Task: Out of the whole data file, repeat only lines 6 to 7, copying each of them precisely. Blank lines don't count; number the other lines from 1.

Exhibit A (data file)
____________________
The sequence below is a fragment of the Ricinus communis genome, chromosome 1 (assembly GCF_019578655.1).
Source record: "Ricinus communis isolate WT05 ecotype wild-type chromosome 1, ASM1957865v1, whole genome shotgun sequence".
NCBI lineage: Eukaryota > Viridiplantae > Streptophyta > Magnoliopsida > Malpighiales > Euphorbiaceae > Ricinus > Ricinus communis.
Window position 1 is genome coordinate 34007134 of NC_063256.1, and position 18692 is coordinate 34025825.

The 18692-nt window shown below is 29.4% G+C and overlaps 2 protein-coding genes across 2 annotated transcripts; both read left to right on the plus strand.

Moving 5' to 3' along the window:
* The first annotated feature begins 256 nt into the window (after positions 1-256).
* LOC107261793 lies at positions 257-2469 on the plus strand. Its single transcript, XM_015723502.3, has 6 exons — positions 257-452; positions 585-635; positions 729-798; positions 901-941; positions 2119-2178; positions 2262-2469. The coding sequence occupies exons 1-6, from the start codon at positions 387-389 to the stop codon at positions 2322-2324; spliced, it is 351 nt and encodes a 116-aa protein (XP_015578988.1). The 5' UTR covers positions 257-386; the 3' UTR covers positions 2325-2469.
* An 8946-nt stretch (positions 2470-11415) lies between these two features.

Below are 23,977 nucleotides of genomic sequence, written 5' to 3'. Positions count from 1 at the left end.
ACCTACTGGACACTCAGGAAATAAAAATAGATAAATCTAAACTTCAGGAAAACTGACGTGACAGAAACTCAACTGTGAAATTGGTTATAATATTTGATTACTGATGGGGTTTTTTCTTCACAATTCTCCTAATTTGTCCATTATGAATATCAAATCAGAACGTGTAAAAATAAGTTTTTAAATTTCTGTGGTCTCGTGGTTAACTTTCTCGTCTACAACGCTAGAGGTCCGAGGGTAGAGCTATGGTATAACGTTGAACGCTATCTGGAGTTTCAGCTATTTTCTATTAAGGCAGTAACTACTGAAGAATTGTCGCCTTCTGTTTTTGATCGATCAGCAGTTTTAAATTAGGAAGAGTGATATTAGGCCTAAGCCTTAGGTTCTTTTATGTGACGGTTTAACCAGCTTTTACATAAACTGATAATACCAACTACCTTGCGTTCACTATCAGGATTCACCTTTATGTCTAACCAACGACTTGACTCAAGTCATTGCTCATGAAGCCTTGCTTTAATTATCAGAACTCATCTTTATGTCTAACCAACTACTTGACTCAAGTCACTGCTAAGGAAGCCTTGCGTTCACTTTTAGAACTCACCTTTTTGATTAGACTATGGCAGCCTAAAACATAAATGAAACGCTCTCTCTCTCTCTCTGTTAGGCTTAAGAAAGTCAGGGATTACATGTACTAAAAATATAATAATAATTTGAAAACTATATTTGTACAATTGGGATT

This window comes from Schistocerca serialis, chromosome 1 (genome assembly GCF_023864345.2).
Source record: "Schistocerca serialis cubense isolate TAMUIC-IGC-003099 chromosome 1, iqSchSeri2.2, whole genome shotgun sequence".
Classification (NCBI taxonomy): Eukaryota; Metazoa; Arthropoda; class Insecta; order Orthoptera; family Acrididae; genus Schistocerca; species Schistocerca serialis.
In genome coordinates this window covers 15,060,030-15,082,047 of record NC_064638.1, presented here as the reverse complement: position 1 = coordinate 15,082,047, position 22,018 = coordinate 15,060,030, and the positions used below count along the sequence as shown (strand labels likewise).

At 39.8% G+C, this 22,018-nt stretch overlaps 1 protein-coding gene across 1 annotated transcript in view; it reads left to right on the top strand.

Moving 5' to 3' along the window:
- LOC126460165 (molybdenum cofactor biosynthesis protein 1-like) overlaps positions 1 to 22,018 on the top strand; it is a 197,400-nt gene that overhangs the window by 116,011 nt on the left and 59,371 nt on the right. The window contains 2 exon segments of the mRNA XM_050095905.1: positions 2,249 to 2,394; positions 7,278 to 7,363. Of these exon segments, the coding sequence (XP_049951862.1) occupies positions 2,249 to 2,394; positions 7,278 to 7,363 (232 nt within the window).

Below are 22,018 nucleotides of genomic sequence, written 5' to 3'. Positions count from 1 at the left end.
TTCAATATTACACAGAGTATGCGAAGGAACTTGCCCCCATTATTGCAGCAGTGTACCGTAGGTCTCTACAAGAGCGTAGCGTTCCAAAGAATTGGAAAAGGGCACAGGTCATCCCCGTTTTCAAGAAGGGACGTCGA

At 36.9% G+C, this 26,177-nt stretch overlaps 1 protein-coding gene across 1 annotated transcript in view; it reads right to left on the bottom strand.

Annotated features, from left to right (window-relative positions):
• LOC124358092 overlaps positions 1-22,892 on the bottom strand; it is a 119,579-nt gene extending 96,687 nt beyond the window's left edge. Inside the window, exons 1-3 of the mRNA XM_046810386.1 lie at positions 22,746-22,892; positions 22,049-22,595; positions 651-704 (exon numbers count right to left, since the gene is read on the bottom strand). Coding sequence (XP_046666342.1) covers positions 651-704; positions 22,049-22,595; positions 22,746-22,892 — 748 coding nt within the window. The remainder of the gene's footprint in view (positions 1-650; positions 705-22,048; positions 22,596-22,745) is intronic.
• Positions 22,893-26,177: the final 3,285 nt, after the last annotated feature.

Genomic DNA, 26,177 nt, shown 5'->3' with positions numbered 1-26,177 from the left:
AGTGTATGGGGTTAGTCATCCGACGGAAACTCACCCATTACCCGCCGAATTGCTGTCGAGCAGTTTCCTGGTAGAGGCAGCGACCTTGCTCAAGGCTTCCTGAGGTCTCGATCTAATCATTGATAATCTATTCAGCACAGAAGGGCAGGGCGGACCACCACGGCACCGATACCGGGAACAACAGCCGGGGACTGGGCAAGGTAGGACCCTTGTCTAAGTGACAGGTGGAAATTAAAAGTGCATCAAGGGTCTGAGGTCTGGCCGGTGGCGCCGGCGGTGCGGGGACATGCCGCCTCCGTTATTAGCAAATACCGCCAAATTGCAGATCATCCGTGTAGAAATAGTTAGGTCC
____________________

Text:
Moving 5' to 3' along the window:
* The first annotated feature begins 256 nt into the window (after positions 1-256).